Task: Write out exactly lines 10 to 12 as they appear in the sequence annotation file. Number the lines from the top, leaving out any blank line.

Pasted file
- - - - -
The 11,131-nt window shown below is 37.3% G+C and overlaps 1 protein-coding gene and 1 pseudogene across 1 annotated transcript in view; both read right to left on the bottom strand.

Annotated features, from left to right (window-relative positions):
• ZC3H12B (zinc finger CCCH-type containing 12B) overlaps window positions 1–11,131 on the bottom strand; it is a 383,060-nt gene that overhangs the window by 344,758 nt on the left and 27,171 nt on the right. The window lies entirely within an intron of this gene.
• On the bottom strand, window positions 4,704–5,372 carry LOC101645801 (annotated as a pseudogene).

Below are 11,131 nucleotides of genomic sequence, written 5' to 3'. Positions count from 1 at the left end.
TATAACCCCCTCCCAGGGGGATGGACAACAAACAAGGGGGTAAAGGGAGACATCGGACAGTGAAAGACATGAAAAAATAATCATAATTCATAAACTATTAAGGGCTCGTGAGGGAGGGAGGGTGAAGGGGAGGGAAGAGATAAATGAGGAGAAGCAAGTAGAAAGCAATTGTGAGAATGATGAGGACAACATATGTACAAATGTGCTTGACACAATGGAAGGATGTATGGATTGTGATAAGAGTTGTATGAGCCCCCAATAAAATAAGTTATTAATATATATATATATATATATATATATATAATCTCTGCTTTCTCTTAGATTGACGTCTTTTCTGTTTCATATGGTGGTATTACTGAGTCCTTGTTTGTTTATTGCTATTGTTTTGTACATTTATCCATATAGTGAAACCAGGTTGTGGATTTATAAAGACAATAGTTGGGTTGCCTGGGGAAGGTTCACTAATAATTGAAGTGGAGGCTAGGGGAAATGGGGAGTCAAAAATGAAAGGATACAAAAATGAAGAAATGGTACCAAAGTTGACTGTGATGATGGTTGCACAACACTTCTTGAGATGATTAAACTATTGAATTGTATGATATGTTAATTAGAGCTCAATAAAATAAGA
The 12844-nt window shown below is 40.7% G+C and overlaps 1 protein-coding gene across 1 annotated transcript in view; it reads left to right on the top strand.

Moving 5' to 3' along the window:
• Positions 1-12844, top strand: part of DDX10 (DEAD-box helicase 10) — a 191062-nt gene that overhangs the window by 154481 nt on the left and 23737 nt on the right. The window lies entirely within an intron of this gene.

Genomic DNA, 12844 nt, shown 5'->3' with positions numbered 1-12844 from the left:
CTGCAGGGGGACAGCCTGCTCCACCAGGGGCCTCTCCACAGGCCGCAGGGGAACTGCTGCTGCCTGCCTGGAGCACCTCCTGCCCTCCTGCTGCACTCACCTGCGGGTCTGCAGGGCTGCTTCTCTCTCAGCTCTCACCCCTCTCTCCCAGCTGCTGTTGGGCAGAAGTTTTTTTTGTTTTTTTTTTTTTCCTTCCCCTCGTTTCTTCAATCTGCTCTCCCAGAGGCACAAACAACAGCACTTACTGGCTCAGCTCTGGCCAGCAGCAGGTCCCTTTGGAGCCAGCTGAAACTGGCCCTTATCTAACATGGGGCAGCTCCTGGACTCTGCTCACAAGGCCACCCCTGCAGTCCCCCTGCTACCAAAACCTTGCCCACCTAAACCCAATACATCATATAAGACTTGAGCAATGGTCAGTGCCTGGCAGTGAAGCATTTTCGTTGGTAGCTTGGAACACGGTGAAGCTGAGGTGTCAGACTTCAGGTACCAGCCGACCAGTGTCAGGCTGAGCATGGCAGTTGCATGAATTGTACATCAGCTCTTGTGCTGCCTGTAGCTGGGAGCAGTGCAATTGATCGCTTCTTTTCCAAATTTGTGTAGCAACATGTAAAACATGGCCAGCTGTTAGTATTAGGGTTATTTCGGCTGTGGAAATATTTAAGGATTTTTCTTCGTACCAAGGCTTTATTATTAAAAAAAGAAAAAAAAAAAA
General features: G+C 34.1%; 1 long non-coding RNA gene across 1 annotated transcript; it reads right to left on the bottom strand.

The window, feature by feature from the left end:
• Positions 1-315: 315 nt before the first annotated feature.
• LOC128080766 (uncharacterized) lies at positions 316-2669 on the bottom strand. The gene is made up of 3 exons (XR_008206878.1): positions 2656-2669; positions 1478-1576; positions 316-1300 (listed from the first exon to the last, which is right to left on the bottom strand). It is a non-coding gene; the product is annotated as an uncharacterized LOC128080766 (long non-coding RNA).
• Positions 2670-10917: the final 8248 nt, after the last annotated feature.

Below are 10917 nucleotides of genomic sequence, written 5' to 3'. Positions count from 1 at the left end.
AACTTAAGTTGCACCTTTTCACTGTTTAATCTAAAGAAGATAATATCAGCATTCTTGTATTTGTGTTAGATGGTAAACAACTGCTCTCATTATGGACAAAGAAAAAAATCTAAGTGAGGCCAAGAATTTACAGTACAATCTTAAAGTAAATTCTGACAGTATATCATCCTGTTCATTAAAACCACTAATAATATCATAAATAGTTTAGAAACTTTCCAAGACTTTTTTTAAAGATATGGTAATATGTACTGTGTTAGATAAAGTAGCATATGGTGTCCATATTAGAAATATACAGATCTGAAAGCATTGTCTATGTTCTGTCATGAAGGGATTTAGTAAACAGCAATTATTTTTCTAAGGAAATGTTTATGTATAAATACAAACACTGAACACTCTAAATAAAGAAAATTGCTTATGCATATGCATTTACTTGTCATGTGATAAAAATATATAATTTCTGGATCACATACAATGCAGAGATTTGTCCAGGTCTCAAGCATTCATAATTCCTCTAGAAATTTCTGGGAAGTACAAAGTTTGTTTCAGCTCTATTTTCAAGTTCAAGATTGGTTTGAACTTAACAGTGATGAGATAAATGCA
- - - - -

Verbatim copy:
Genomic DNA, 12844 nt, shown 5'->3' with positions numbered 1-12844 from the left:
CTGCAGGGGGACAGCCTGCTCCACCAGGGGCCTCTCCACAGGCCGCAGGGGAACTGCTGCTGCCTGCCTGGAGCACCTCCTGCCCTCCTGCTGCACTCACCTGCGGGTCTGCAGGGCTGCTTCTCTCTCAGCTCTCACCCCTCTCTCCCAGCTGCTGTTGGGCAGAAGTTTTTTTTGTTTTTTTTTTTTTCCTTCCCCTCGTTTCTTCAATCTGCTCTCCCAGAGGCACAAACAACAGCACTTACTGGCTCAGCTCTGGCCAGCAGCAGGTCCCTTTGGAGCCAGCTGAAACTGGCCCTTATCTAACATGGGGCAGCTCCTGGACTCTGCTCACAAGGCCACCCCTGCAGTCCCCCTGCTACCAAAACCTTGCCCACCTAAACCCAATACATCATATAAGACTTGAGCAATGGTCAGTGCCTGGCAGTGAAGCATTTTCGTTGGTAGCTTGGAACACGGTGAAGCTGAGGTGTCAGACTTCAGGTACCAGCCGACCAGTGTCAGGCTGAGCATGGCAGTTGCATGAATTGTACATCAGCTCTTGTGCTGCCTGTAGCTGGGAGCAGTGCAATTGATCGCTTCTTTTCCAAATTTGTGTAGCAACATGTAAAACATGGCCAGCTGTTAGTATTAGGGTTATTTCGGCTGTGGAAATATTTAAGGATTTTTCTTCGTACCAAGGCTTTATTATTAAAAAAAGAAAAAAAAAAAA
General features: G+C 34.1%; 1 long non-coding RNA gene across 1 annotated transcript; it reads right to left on the bottom strand.